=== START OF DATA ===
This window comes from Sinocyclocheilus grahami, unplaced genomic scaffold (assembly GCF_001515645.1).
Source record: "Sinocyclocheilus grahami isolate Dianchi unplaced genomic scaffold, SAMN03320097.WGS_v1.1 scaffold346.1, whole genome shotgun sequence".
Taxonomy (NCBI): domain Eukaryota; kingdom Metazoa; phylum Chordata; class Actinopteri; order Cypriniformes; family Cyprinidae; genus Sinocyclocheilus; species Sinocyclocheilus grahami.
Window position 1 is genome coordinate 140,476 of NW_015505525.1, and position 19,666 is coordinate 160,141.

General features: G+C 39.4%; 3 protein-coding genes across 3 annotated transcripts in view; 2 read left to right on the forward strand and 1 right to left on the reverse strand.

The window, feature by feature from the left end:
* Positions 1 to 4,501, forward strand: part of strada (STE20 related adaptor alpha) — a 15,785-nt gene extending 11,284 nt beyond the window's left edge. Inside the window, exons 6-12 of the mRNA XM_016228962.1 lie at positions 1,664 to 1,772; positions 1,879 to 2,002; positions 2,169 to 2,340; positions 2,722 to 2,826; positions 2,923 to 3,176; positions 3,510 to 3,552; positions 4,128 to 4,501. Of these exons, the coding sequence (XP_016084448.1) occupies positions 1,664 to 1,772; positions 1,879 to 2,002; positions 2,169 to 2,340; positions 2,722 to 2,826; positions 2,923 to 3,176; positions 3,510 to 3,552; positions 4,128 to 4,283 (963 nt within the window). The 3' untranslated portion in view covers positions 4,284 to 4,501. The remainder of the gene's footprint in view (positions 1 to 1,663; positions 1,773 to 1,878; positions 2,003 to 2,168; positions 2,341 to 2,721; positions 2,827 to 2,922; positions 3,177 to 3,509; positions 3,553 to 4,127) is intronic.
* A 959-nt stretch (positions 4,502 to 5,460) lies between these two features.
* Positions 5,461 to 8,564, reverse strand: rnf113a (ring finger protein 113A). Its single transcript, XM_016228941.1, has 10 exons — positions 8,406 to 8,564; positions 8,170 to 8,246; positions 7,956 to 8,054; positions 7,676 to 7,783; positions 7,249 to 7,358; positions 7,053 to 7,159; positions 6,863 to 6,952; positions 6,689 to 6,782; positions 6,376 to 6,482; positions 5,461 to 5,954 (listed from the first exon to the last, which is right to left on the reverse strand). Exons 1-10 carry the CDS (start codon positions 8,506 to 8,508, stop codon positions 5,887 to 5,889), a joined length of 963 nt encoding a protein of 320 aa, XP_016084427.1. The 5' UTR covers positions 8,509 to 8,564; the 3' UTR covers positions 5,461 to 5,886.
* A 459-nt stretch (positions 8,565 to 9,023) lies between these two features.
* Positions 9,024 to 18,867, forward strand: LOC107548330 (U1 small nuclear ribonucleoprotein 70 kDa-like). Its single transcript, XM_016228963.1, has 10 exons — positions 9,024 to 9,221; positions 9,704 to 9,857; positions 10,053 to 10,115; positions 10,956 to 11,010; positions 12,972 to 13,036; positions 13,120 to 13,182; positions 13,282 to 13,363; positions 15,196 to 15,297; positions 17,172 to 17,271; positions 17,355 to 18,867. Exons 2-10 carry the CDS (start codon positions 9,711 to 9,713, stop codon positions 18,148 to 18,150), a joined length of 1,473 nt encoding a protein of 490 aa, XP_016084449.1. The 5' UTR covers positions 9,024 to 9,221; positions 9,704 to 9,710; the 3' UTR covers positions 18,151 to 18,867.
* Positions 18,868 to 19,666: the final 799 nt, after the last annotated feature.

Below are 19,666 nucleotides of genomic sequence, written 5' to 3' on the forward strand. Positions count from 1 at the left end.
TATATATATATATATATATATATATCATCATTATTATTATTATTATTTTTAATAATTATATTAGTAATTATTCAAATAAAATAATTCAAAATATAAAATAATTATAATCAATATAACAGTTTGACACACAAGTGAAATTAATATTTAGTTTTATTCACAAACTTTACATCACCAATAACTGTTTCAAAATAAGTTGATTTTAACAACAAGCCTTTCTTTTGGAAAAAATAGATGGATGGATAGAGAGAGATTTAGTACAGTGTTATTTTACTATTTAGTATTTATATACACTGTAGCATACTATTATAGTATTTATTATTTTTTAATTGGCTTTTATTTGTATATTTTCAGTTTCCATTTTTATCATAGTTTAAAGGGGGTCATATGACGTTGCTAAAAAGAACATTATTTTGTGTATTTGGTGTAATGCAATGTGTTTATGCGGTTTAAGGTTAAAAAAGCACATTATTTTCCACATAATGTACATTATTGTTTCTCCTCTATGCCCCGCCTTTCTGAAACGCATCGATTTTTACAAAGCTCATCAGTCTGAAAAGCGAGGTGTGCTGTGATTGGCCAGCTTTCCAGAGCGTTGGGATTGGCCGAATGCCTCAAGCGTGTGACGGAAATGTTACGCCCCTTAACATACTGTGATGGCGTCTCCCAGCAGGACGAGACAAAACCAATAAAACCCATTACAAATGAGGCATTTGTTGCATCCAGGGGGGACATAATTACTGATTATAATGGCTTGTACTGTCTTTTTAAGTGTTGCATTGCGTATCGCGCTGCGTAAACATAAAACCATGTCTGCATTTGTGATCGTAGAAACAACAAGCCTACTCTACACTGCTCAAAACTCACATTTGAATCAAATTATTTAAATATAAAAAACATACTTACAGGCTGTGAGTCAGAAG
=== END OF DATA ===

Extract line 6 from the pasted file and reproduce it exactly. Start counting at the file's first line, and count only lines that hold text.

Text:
The window, feature by feature from the left end: